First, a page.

Penn State May Want to Settle Sex Abuse Lawsuits


320px-Penn_State_Nittany_Lion.jpgIn the wake of former football coach Jerry Sandusky’s conviction on forty-five counts of sexual abuse, Pennsylvania State University, Sandusky’s former employer, issued an invitation to Sandusky’s victims to discuss settling their civil lawsuits against the school. Observers have suggested that the school wants to resolve any and all civil claims arising from the Sandusky case as quickly as possible. Several victims have already filed lawsuits against the university, alleging negligence for failing to follow up on reports and allegations of abuse years ago, and for allegedly covering up the abuse.

The Sandusky case exploded on the national stage in November 2011, when an investigation of Sandusky and other Penn State officials went public. Prosecutors accused Sandusky of sexually abusing eight boys beginning in 1994 and continuing until at least 2009. Several administrators resigned, and the university fired several officials, including its head football coach, Joe Paterno, over the allegations. The accusations centered around a charity, The Second Mile, that Sandusky started to help troubled youth, but that prosecutors said he used it to find victims. All of the alleged victims said that they met Sandusky through the charity.

Sandusky’s trial on forty-nine counts of sexual abuse began on June 11, 2012. The prosecution called a number of the alleged victims as witnesses. The defense convinced the court to drop one of the counts of sexual abuse, but the jury convicted Sandusky of forty-five of the remaining charges on June 22.

Federal Government and States Work to Reduce Use of Antipsychotic Drugs in Nursing Home Patients


Wain_cats_6.jpgDementia patients can present particular challenges to nursing home staff, requiring routine care and attention. In some nursing homes around the country, staffers are using antipsychotic medications as a form of “chemical restraint” to treat dementia patients. The U.S. Food and Drug Administration (FDA) recently warned that these medications pose risks of severe complications or death for dementia sufferers.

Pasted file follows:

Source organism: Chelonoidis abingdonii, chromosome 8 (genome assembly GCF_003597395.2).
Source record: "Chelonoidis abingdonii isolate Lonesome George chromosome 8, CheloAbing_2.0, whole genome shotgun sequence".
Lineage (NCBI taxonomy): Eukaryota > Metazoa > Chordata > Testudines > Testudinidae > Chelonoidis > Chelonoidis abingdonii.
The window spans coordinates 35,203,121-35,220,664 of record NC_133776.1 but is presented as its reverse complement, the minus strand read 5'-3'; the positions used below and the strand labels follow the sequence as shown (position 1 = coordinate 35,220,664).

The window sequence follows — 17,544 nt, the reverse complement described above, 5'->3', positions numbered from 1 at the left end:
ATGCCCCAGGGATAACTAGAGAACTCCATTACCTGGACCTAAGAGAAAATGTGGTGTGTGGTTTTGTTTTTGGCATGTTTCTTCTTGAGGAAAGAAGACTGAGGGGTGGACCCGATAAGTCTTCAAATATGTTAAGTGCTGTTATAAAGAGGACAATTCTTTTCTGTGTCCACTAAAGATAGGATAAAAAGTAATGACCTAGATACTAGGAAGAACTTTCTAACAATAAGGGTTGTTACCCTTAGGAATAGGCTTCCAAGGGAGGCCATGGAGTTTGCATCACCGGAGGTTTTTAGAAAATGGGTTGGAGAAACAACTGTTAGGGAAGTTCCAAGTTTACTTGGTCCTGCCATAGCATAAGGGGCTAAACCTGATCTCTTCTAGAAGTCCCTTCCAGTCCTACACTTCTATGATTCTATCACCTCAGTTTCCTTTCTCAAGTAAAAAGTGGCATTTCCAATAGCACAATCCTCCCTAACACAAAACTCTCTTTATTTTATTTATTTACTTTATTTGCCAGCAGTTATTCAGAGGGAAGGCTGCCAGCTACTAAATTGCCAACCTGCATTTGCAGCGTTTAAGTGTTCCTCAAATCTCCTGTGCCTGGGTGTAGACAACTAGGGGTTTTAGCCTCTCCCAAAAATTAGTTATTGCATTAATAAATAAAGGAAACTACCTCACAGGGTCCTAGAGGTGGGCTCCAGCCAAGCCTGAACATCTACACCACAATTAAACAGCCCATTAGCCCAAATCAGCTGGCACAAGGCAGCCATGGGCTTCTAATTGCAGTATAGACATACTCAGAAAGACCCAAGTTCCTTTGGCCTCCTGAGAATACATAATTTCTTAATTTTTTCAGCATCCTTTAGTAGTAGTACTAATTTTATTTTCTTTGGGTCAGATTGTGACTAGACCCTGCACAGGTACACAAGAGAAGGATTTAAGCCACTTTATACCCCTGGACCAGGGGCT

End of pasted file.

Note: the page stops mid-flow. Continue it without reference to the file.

In order to coordinate efforts to reduce nursing homes’ use of antipsychotics, the Centers for Medicare and Medicaid Services (CMS), the federal agency that administers Medicare and other public assistance programs, announced a partnership with state governments and health care providers. Antipsychotics are still a problem in many nursing home in Connecticut and around the country, and they can be dangerous enough that, in many cases, they can be viewed as a form of nursing home abuse or neglect.

The group of antipsychotic medications includes two subgroups: older drugs known as “typical” antipsychotics, and newer “atypical” antipsychotics. Typical antipsychotics include drugs like Haldol and Thorazine. Atypical antipsychotics include Seroquel, Risperdal, Abilify, and Zyprexa. Their most common approved use is for the treatment of schizophrenia and related disorders. Dementia patients who also suffer from schizophrenia-related conditions may be able to take an antipsychotic medication safely. For other dementia sufferers, however, these medications can have severe, sometimes fatal side effects.

Celebrities Make the Case for a Patient Safety Board Modeled on the NTSB


578px-AmericanAirlinesS80.jpgThe National Transportation Safety Board (NTSB), a federal agency that investigates automobile and aviation accidents and makes recommendations for improvements to safety regulations, would serve as an excellent model for an agency to monitor patient safety, according to a recent medical journal article.

The article was written by a medical doctor, an attorney, and two celebrities: actor Dennis Quaid and airline pilot Chesley B. Sullenberger III. They draw on examples of aviation safety improvements to make the case for a similar body to handle medical issues, and they each draw on personal experiences to show how such an agency could help prevent medication errors and other potential harms.